Route 53 supports three different types of health checks: (1) endpoint monitoring, the most common type; (2) calculated health checks, used when you have a combination of different health checks (e.g. shallow and deep); and (3) health checks monitoring CloudWatch alarms.

Route 53 uses health checkers located around the world. Each health checker sends requests to the endpoint that you specify to determine whether the endpoint is healthy: in intervals of 30 seconds, called ‘standard’; or in intervals of 10 seconds, called ‘fast’.

Fun fact: Route 53 health checkers in different locations don’t coordinate with one another, so your monitoring system might see several requests per second regardless of the interval you chose. Don’t worry, that’s normal–randomness at work

Health checkers in every location evaluates the health of the target based on two values: (1) Response time (thus the importance of timing out explained earlier); and (2) a failure threshold, which is a number of consecutive successful (or not) requests.

Finally, the Route 53 service aggregates all the data from health checkers in different locations (8 by default) and determines whether the target is healthy.

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Example advanced configuration of heath check endpoint in Route 53.

If more than 18% of health checkers report that an endpoint is healthy, Route 53 will consider the target healthy. Similarly, if 18% or fewer health checkers report that an endpoint is healthy, Route 53 will consider the target unhealthy.

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Why 18%? It’s a value that was chosen to avoid transient errors and local network conditions. AWS reserves the right to change this value in the future :)

Fun fact: 18% is not that magic but comes from the fact that most of the time there are 16 health checkers, spread over 8 regions, probing against a specific target. Since we are checking if the target is reachable from at least 3 AZ’s for us to consider it healthy— it gives you 3/16 = 18%

Last but not least, in order for Route 53 DNS failover to happen fast, DNS records should have TTLs of 60 seconds or less. This will minimize the amount of time it takes for traffic to stop being routed to the failed endpoint.

To continue the example I presented in my series of blog posts on multi-region architecture, let’s take a look at route 53 failing open.

This is a reminder of the overall architecture of the multi-region backend where Route 53 is being used to serve traffic to each region while supporting failover in case one of the regions experiences issues.

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Multi-region, active-active backend with Route 53 DNS failover using health checks.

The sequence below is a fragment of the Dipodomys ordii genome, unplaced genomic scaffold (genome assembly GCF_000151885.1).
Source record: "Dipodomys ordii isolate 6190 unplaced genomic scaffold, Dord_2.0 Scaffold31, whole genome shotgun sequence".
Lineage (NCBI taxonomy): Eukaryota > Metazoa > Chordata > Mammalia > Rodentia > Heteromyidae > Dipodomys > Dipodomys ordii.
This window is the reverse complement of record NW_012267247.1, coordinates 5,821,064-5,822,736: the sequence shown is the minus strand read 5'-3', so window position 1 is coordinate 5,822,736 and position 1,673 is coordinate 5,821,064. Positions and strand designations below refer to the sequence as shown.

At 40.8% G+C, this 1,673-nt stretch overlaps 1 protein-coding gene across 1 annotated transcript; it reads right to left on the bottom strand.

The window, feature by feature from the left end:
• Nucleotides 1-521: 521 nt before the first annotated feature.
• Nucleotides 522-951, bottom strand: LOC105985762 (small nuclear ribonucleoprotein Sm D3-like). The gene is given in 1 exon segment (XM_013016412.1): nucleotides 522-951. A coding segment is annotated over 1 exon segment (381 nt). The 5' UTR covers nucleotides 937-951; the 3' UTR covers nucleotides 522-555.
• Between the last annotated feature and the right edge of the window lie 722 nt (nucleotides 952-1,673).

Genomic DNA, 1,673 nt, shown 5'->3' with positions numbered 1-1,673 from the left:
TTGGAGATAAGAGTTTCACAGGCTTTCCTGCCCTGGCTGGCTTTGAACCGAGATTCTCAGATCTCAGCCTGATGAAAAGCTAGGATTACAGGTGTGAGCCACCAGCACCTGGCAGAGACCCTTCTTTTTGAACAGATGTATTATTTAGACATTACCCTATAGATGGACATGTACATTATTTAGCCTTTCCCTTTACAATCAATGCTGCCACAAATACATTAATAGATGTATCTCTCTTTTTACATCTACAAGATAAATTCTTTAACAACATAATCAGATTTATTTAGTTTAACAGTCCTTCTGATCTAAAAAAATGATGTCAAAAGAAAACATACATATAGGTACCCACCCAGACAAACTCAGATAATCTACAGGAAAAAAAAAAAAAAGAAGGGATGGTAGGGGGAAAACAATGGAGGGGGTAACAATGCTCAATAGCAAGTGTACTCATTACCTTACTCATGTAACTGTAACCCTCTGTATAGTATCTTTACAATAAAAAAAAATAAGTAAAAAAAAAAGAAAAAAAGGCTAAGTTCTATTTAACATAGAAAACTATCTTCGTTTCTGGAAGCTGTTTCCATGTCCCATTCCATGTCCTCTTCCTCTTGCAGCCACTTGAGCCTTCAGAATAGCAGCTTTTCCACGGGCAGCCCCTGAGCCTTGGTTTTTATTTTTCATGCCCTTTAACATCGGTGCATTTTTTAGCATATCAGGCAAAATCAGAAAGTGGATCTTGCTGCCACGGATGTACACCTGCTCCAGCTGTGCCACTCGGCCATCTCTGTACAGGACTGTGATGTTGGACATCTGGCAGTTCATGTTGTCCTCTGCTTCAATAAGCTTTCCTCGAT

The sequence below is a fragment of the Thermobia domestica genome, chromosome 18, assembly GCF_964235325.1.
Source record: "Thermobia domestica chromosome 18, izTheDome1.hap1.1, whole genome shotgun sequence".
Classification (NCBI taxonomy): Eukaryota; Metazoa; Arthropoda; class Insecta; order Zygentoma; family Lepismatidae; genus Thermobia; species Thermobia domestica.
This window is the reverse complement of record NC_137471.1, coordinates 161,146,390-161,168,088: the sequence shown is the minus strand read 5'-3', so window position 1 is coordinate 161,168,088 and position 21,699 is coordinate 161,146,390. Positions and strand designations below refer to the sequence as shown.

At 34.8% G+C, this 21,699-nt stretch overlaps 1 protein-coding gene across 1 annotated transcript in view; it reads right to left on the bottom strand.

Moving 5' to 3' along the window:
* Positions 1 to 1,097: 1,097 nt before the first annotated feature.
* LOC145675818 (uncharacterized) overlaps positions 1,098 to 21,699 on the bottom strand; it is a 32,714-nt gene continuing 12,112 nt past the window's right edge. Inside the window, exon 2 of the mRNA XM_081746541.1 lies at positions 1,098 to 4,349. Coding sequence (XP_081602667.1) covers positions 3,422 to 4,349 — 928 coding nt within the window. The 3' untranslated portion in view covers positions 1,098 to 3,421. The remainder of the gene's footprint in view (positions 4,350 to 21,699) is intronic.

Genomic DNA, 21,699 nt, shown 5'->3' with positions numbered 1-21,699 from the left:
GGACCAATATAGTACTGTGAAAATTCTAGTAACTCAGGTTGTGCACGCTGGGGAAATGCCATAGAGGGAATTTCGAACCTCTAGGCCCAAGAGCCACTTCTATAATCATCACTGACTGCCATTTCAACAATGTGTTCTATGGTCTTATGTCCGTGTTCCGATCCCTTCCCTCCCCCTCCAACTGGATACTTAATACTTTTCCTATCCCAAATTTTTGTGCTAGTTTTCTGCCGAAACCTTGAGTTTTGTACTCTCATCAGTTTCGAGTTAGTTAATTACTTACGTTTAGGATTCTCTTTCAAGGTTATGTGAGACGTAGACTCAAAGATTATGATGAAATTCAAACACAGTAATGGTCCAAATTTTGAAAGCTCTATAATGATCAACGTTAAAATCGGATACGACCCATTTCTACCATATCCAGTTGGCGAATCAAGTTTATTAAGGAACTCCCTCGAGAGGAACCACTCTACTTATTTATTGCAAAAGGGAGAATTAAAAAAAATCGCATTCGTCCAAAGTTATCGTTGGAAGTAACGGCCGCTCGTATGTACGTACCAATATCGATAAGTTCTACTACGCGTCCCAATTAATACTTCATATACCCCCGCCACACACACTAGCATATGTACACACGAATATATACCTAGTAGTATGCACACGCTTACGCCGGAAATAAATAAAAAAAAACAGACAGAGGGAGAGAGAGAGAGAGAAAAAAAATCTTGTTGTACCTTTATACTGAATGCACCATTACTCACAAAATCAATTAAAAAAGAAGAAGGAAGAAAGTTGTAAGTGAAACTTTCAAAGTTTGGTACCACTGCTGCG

I configured the Route 53 DNS failover health checks using the health API deployed here.

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Health Check configuration in Route 53

And I did the same for each region. You can see the routing policy between the two regional API endpoints from the API Gateway as well as the target health check.

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Route 53 Routing policy with DNS failover Health Check evaluation

Finally, I altered my application so that both my regional health checks are returning 400, therefore registering as unhealthy and failing.

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Route53 health checks failing

However, as you can see, requests are still being routed to the endpoints — Route 53 is successfully failing open.

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Successfull request to the global backend service

  • Build a map of critical request path dependencies that are mandatory for each request, and separate operational vs non-operational dependencies. The last thing you want is your load balancing policies to be sensitive to non-critical services (e.g. failing because of the monitoring services).
  • When probing multiple dependencies over the network, call them concurrently if possible. This will speed up the process and prevent your deep health check from being timed-out by health checkers.
  • Don’t forget to timeout, degrade or even reject dependency requests if necessary, and don’t over-react — that is, don’t break at the first transient error. It is good practice to enforce an upper bound response time for each of the dependencies, and an even better practice to use a circuit breaker for all dependencies methods calls. More info can be found here.
  • When dependencies are failing, remember to inspect all inner exceptions of any given error in a recursive fashion since transient exceptions are often hidden by outer exceptions of different types.
  • Beware of the “startup” time of your deep health checks. You don’t want non-critical dependencies to prevent your newly launched server instances from being served traffic. This is especially important in situations where your system is trying to recover from outages. One solution is to probe a shallow health check during startup, and once all the dependencies are green, turn that shallow health check into a deep health check.
  • Make sure your server instances have reserved resources and priorities set-asides to answer to health checkers in time (remember health checkers have timeouts too). The last thing you want in production is to have your fleet of server instances to shrink down when you have a surge of traffic because your server instances failed to answer to the health check in time. This could turn into a devastating cascading failure effect through overload.
  • When load testing your server instances, look at understanding your max concurrent connection per instance and probe that number while health checking (remember to account for health checkers’ connections too). Often, that max concurrent connection is the limiting factor to scaling.
  • Oh, I almost forgot — be sure to secure your health check API endpoints!!!!!! :-)

Wrapping up

That’s it for today folks! I hope you enjoyed this post.

Please don’t hesitate to provide feedback, or share your opinions.

Part 1 — Embracing Failure at Scale

Part 2 — Avoiding Cascading Failures

Part 3 — Preventing Service Failures with Health Check

Part 4 — Caching for Resiliency